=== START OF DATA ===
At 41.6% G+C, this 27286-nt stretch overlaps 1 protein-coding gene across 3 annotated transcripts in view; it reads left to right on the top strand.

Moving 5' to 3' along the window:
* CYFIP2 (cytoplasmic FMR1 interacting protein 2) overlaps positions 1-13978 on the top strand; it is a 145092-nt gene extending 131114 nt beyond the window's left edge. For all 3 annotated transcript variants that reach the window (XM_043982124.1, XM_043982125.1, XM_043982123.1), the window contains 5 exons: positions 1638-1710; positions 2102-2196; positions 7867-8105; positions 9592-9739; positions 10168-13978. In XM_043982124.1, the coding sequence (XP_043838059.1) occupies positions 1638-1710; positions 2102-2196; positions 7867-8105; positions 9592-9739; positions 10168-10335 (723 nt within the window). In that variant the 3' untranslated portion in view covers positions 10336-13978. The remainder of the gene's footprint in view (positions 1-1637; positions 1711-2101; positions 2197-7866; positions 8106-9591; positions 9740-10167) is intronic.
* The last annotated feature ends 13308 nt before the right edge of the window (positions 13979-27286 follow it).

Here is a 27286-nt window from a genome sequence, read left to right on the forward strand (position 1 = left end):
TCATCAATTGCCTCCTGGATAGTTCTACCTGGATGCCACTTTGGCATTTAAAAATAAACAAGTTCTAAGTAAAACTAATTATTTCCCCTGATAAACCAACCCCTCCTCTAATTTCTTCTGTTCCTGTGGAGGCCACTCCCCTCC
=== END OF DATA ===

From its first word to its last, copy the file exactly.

At 41.6% G+C, this 27286-nt stretch overlaps 1 protein-coding gene across 3 annotated transcripts in view; it reads left to right on the top strand.

Moving 5' to 3' along the window:
* CYFIP2 (cytoplasmic FMR1 interacting protein 2) overlaps positions 1-13978 on the top strand; it is a 145092-nt gene extending 131114 nt beyond the window's left edge. For all 3 annotated transcript variants that reach the window (XM_043982124.1, XM_043982125.1, XM_043982123.1), the window contains 5 exons: positions 1638-1710; positions 2102-2196; positions 7867-8105; positions 9592-9739; positions 10168-13978. In XM_043982124.1, the coding sequence (XP_043838059.1) occupies positions 1638-1710; positions 2102-2196; positions 7867-8105; positions 9592-9739; positions 10168-10335 (723 nt within the window). In that variant the 3' untranslated portion in view covers positions 10336-13978. The remainder of the gene's footprint in view (positions 1-1637; positions 1711-2101; positions 2197-7866; positions 8106-9591; positions 9740-10167) is intronic.
* The last annotated feature ends 13308 nt before the right edge of the window (positions 13979-27286 follow it).

Here is a 27286-nt window from a genome sequence, read left to right on the forward strand (position 1 = left end):
TCATCAATTGCCTCCTGGATAGTTCTACCTGGATGCCACTTTGGCATTTAAAAATAAACAAGTTCTAAGTAAAACTAATTATTTCCCCTGATAAACCAACCCCTCCTCTAATTTCTTCTGTTCCTGTGGAGGCCACTCCCCTCC